Pratt & Whitney Powers Northrop Grumman and Navy's Unmanned Combat Air System to Aviation History
EAST HARTFORD, Conn., Thursday, July 11, 2013
Pratt & Whitney's F100-PW-220U engine and exhaust system recently powered the first ever carrier-based catapult launch, touch and go, and arrested landing of Northrop Grumman's X-47B flight test aircraft for the U.S. Navy's Unmanned Combat Air System Carrier Demonstration (UCAS-D) program. The historic events took place aboard the USS GEORGE H.W. BUSH (CV 77) off the coast of Virginia. Pratt & Whitney is a United Technologies Corp. (NYSE:UTX) company.
The unmanned aircraft launched from the deck of USS GEORGE H.W. BUSH on May 14 and safely transited across the Chesapeake Bay to land at Naval Air Station Patuxent River, Md., after a 65-minute flight. Less than a week after completing its first catapult launch from the carrier deck the X-47B executed its first touch and go landings aboard the USS George H.W. Bush. On July 10, the X-47B completed its first-ever carrier-based arrested landing on board USS George H.W. Bush off the coast of Virginia.
"Achieving these milestones is exciting news for Pratt & Whitney and a major achievement for our company in demonstrating the capability and flexibility of our technology. We have worked several years with Northrop Grumman, the U.S. Navy and our industry partners to achieve these successes," said Jimmy Reed, Pratt & Whitney's director of Advanced Programs, whose team supplied the engines for the UCAS-D program. "Throughout this program, our F100-PW-220U engines have performed flawlessly and we feel proud of our product and our support of this program."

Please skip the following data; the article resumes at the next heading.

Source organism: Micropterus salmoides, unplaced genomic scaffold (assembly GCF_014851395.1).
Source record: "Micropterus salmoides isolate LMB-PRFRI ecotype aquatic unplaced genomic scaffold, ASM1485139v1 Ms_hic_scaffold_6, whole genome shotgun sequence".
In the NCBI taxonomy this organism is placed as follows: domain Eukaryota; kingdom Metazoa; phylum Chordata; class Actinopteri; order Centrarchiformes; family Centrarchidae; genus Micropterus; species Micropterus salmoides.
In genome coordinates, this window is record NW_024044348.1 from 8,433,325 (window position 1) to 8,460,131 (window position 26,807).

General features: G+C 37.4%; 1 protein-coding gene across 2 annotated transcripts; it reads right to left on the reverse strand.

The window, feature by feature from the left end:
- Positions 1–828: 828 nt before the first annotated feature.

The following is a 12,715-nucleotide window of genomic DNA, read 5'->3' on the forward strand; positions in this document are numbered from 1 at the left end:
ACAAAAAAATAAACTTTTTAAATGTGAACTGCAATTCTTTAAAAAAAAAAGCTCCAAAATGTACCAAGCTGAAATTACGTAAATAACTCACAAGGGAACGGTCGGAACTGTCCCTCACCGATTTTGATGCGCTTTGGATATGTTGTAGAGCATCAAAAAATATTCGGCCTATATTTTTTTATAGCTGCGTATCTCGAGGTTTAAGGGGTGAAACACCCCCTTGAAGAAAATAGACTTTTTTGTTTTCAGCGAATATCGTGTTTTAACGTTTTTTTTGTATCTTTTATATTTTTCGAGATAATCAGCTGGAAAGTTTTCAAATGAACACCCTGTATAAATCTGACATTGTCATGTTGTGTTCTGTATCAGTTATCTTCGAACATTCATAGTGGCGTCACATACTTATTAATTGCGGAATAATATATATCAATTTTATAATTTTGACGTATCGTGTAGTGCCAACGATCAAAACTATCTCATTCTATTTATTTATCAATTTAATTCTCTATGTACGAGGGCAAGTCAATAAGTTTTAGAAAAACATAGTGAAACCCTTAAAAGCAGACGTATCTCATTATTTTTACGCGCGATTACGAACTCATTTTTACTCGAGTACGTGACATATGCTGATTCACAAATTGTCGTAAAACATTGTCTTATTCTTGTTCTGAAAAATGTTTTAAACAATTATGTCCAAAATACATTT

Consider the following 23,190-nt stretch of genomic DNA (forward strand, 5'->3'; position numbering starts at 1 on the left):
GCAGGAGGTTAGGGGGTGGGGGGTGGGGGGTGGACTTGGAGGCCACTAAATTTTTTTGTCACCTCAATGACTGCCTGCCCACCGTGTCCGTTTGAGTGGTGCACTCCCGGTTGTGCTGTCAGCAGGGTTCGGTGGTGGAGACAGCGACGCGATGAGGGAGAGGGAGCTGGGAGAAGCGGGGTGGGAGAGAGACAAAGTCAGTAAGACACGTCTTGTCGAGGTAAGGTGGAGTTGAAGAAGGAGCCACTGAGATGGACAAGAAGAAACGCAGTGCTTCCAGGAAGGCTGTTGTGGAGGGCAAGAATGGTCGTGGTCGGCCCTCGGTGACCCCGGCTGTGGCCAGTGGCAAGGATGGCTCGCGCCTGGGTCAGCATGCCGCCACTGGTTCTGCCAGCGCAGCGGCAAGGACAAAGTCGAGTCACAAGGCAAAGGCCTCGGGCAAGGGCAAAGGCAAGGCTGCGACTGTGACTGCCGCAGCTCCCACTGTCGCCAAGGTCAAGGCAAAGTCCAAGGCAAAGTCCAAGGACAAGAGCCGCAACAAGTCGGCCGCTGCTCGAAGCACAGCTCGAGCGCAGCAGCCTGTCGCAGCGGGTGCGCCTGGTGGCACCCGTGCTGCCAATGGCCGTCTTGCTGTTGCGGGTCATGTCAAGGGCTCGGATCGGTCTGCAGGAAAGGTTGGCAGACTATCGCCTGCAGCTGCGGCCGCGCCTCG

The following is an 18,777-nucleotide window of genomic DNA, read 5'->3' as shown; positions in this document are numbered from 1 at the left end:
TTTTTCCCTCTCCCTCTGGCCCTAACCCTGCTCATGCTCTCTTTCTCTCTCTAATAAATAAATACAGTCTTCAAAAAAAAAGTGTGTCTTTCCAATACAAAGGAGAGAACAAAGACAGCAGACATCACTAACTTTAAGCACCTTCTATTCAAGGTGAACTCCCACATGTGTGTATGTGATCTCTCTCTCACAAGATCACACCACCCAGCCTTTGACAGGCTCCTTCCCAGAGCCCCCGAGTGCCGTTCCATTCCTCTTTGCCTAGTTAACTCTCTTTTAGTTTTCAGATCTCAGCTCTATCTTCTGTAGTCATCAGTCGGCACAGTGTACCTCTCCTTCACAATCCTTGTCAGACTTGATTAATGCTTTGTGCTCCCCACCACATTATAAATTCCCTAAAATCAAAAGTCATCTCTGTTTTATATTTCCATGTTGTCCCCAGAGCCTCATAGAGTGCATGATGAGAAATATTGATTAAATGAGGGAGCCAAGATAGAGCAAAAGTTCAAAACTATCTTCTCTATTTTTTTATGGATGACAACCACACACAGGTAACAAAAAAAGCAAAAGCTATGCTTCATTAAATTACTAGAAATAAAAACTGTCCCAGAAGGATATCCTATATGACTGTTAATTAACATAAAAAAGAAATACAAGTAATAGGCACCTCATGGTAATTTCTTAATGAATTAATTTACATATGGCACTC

Northrop Grumman awarded a contract to Pratt & Whitney in 2008 to develop and integrate the engine and exhaust system for the X-47B. The Pratt & Whitney F100-PW-220U engine, a derivative of the F100-PW-220 and -220E engine models that power the F-15 Eagle and F-16 Falcon, enjoys the maturity gained from more than 12 million hours of operational experience. The engine and unique exhaust system have successfully completed ground accelerated mission testing. The accelerated mission test simulated the planned usage of the propulsion system during the X-47B flight test program. This endurance test demonstrated the durability and performance of the F100-PW-220U unique engine hardware and the exhaust system.
The F100-PW-220U engine is capable of providing up to 16,000 pounds of thrust and is recommended for operation in a maritime environment, including carrier deck operations. Pratt & Whitney's F100-PW-220 components and processes are common to today's F100-PW-229 and F119 and F135 family of engine technologies that allow low-risk spiral development for operational flexibility and increased fleet commonality.
Pratt & Whitney is a world leader in the design, manufacture and service of aircraft engines, auxiliary and ground power units and small turbojet propulsion products. United Technologies Corp., based in Hartford, Connecticut, is a diversified company providing high technology products and services to the building and aerospace industries. To learn more about UTC, visit the website or follow the company on Twitter: @UTC.
This press release contains forward-looking statements concerning future business opportunities. Actual results may differ materially from those projected as a result of certain risks and uncertainties, including but not limited to changes in government procurement priorities and practices or in the number of aircraft to be built; challenges in the design, development, production and support of technologies; as well as other risks and uncertainties, including but not limited to those detailed from time to time in the companies' Securities and Exchange Commission filings.
NAVAIR Public Release 2013-587
Distribution Statement A: Approved for public release, distribution is unlimited, 26 June 2013; NGAS 13-1161
U.S. Navy photo by Capt. Jane E. Campbell / Released
An X-47B Unmanned Combat Air System (UCAS) makes a carrier-based arrested landing aboard the aircraft carrier USS George H.W. Bush (CVN 77) off the coast of Virginia. The successful landing marks the first time a tailless, unmanned autonomous aircraft landed on a modern aircraft carrier.